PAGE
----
We’ve all seen or interacted with a troubled teen. They’re rebellious, defiant, and even rude in some cases. They certainly challenge parents and teachers who want what’s best for them yet are tired of dealing with them.
A parent wrote to me about her 15-year-old daughter. She said that her troubled teen was determined to boycott any parenting techniques the parents tried to employ, including suggestions from the Parenting Without Stress book.
According to the parent, the daughter asserted that she was moving out as soon as she turned 18. The parent also commented that the daughter usually made good choices on the big decisions, but was miserable to live with on a daily basis, especially when stressed. The parents tried to give her lots of freedoms, but that wasn’t enough for this troubled teen. She resisted any ideas that weren’t hers and even told her parents that she hated the concept of “family.” The parents were at a loss and needed advice.
Here are my suggestions to the parents for dealing with this troubled teen.
- Persist in speaking to your daughter in positive terms. Agree to her choice of moving out when she turns 18. (This is a paradoxical approach in that once you agree, she may very well change her mind—not immediately, but when she turns 18.)
- Resist telling her anything. Share information, such as, “You may want to check out what a monthly rental will cost and plan your budget for it.” Sharing in this situation would be better than asking reflective questions because just by asking she will feel that you are coercing her for an answer.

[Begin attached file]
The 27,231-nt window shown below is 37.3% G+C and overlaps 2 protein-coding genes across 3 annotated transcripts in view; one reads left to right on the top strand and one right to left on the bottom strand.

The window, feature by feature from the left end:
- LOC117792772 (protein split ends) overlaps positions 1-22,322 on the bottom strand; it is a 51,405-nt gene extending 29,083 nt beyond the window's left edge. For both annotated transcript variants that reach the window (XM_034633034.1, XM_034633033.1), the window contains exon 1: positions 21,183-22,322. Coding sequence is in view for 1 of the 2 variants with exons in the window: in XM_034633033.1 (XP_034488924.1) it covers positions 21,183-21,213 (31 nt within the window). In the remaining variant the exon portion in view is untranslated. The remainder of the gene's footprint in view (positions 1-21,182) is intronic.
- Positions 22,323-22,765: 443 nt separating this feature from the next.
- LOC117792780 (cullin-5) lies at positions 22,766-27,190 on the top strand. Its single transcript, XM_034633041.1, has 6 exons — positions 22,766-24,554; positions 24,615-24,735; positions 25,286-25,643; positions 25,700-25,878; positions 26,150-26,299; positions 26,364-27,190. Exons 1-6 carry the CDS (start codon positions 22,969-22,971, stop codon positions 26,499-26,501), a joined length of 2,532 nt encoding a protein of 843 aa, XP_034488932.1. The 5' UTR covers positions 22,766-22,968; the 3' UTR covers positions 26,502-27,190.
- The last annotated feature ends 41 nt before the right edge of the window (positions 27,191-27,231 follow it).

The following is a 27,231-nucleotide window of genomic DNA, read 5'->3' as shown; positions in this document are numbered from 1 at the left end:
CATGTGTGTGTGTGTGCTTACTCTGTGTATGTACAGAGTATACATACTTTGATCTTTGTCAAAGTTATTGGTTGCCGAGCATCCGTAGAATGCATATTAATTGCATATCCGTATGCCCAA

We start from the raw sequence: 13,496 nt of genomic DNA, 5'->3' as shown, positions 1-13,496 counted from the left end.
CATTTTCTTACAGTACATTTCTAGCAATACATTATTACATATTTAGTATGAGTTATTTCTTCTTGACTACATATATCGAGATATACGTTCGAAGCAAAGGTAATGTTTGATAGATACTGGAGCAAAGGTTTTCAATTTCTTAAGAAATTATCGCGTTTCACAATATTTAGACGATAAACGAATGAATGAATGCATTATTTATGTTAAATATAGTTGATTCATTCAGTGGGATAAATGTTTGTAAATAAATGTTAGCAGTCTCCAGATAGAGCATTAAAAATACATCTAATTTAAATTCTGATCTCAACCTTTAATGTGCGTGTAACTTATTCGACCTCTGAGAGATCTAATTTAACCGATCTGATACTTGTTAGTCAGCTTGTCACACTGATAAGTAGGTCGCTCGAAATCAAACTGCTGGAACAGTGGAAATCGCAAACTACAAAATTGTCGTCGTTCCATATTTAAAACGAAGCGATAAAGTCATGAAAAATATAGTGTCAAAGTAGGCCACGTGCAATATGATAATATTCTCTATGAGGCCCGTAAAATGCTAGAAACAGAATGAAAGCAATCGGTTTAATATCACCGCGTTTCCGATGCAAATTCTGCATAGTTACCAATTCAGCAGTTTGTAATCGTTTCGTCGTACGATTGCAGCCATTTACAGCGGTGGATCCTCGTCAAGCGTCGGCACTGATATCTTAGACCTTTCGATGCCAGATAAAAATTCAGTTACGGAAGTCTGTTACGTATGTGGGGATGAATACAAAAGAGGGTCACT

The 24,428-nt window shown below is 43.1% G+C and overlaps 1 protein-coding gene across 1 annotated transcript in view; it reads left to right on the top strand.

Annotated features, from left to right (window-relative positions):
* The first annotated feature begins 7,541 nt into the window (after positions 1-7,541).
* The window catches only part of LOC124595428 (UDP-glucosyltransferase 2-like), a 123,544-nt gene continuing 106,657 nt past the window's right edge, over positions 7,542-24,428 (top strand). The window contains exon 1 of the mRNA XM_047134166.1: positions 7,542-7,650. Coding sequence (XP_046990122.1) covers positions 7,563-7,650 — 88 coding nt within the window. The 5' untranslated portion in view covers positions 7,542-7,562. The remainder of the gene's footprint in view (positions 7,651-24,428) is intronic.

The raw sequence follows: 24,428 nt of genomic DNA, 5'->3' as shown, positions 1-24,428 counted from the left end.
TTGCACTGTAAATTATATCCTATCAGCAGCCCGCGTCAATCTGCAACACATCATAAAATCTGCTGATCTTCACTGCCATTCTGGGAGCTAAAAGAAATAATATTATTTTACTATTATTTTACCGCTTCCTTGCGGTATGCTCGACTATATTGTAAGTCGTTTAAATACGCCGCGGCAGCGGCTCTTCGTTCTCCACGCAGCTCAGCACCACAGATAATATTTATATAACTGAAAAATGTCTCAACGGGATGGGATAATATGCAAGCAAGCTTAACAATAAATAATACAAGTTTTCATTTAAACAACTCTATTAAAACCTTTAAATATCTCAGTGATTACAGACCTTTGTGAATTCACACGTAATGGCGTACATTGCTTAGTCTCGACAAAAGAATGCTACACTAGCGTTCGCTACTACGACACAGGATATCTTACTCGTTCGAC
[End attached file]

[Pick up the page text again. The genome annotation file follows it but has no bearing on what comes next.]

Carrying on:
- In regard to her wanting 100% freedom, inform her that she can have it all when she leaves home. As long as she receives shelter, clothing, and food, and is living with the family, she has a moral obligation not to thrust her negativity and toxic attitude on other family members. However, and this is critical, resist “telling.”
- It’s sad that your daughter hates the concept of “family.” It sounds to me that your daughter is trying to prompt arguments. Therefore, don’t engage in any attempt to influence her. You may want to explain to her and clarify that the family has been the social arrangement throughout history. Just explain; don’t try to influence her. As long as she believes what she believes in, she will justify it. You cannot be successful in arguing with people’s beliefs. Just explain your own. It is through her reflecting—in part with what you share—that has any chance of her changing.
What successful strategies have you employed when dealing with a troubled teen? Please share your comments on the Without Stress Facebook page.